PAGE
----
NFL QB, Commentator, Actor
Joseph Don (Dandy Don) Meredith (born April 10, 1938 in Mount Vernon, Texas) was an American football quarterback for the Dallas Cowboys, football commentator, and entertainer.
Meredith played his college football at Southern Methodist University, where he started at quarterback for 3 years, leading the Southwest Conference in passing completion percentage each year and getting selected as an All-American in 1958 and 1959.
The Chicago Bears chose Meredith in the third round of the 1960 NFL draft, and traded him to a young Cowboys franchise for future draft picks. Meredith spent five years as a backup to Eddie LeBaron before he was given the starting job by head coach Tom Landry in 1965. That same year, Meredith led the Cowboys to the NFL playoffs, something he would continue to do until his unexpected retirement in 1969.
“Dandy Don”, while never leading the Cowboys to an NFL Championship or a Super Bowl, has always been exceptionally popular with Cowboys fans who remember him for his grit and toughness, his outgoing nature, and his leadership during the first winning seasons for the Cowboys.
During his career, he had a 50.7% completion rate, throwing for 17,199 yards and 135 touchdowns with a lifetime quarterback rating of 74.8. He was named the NFL Player of the Year in 1966 and was named to the Pro Bowl twice.
Following his football career, Meredith became a color commentator for ABC’s Monday Night Football beginning in 1970. He left for three seasons (1974 to 1976) to work with Curt Gowdy at NBC, then returned to MNF partners Frank Gifford and Howard Cosell. His approach to color commentary was light-hearted and folksy, in contrast to Cosell’s detailed and intellectual analysis and Gifford’s rather pondorous play-by-play technique. He was known for singing “Turn out the lights, the party’s over” at the time the game was apparently decided.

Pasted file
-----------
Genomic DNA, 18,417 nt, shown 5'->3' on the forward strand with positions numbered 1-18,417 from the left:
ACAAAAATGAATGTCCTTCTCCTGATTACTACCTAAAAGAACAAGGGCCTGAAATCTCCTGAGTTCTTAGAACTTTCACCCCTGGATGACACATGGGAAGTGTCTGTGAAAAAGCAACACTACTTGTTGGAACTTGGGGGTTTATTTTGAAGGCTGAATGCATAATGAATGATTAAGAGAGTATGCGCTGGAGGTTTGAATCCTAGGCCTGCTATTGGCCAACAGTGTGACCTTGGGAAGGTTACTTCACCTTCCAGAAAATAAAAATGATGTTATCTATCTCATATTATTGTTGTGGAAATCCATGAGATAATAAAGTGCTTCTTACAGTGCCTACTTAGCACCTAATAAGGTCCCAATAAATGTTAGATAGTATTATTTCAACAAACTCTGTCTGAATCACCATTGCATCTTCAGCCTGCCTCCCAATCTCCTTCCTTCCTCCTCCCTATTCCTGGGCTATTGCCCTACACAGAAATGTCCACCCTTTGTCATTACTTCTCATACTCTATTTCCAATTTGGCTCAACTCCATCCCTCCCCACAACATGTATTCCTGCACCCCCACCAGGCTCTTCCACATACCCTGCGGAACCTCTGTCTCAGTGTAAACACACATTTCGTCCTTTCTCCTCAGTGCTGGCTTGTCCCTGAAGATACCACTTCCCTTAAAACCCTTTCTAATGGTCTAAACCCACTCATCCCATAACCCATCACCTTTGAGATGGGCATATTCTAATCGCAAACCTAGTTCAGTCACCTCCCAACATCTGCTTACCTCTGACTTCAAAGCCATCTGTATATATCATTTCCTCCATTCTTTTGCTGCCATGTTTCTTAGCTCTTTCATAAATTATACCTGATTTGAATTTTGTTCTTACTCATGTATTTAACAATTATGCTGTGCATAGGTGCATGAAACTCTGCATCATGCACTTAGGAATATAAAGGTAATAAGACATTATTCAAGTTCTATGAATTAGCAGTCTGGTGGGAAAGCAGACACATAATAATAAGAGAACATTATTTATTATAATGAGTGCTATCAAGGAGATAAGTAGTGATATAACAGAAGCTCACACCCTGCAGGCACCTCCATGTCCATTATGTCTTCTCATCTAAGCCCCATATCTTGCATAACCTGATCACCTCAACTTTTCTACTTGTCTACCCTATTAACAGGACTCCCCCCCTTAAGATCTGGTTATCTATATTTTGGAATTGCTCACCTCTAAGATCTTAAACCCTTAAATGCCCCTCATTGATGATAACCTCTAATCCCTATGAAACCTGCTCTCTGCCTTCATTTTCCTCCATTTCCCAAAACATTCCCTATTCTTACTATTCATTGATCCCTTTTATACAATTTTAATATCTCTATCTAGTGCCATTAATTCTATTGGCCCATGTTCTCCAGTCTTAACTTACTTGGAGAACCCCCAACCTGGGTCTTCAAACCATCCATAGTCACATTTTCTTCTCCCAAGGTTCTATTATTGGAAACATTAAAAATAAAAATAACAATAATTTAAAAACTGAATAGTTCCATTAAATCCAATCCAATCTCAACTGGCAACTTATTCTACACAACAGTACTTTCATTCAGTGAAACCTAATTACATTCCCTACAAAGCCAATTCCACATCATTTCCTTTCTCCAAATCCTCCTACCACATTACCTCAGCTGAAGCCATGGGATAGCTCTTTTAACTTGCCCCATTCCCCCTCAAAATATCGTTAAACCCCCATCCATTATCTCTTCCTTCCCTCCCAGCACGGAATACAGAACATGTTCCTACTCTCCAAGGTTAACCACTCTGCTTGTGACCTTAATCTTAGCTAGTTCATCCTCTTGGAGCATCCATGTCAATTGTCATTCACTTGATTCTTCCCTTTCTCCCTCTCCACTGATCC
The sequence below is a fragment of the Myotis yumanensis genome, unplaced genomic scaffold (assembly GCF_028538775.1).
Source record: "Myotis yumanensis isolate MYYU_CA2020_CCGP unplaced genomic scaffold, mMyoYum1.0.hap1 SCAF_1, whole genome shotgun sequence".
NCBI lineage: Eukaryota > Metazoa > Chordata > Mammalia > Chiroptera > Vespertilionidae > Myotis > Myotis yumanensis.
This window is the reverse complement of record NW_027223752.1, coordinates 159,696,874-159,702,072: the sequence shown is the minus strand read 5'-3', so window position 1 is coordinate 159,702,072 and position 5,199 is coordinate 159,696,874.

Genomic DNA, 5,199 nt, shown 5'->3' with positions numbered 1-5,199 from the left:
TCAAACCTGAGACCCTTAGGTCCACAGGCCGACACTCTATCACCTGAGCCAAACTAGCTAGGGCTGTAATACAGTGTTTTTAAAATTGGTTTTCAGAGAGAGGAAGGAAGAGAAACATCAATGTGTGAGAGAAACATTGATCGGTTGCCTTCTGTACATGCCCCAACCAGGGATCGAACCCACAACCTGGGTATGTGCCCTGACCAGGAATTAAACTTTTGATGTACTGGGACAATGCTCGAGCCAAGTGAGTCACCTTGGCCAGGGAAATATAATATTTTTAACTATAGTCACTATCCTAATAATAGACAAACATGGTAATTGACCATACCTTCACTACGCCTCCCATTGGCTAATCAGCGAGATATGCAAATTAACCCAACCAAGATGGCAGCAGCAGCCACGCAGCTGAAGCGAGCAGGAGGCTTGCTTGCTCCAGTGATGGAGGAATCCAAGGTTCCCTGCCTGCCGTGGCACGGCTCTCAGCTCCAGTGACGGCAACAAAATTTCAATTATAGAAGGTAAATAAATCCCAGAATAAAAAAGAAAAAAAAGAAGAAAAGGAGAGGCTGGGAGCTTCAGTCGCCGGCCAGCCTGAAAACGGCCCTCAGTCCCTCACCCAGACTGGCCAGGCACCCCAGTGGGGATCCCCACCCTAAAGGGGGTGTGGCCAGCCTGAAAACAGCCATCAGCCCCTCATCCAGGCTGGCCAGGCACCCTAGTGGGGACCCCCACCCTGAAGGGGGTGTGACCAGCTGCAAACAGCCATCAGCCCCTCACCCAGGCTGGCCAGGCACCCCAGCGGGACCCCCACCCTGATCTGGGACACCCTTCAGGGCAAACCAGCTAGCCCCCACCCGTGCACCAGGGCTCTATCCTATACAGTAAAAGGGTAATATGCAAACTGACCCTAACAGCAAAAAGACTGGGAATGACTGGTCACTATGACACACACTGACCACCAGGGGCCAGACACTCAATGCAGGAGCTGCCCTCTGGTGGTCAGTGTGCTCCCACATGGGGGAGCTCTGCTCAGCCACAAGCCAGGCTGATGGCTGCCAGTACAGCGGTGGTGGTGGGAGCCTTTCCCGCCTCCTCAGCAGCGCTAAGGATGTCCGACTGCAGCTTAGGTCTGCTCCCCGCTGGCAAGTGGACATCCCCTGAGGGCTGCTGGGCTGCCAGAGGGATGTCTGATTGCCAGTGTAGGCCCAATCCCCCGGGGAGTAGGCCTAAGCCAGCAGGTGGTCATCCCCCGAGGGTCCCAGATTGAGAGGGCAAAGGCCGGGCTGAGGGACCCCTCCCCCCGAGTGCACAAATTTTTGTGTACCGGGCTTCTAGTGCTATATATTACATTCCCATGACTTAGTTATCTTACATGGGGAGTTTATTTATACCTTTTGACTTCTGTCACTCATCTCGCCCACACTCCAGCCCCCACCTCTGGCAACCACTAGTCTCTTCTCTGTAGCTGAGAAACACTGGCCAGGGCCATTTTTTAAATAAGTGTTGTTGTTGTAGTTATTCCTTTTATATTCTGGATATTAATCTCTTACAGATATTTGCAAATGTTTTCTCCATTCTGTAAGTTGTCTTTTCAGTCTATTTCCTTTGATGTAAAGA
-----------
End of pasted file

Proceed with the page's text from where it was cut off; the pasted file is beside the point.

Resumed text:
Meredith’s broadcasting career was also not without a few incidents of minor controversy; including referring to then-President Richard Nixon as “Tricky Dick”, announcing that he was “high” before a game in Denver, and turning the name of a Cleveland Browns player into a double entendre. Meredith retired from sportscasting after the 1984 season, a year after Cosell’s retirement.
Meredith also had an acting career, appearing in multiple movies and television shows. He was in a series of commercials in the 1980’s as “Lipton Tea Lover, Don Meredith”.
In 1976, Meredith was inducted into the Cowboys’ Ring of Honor at Texas Stadium along with former running back Don Perkins.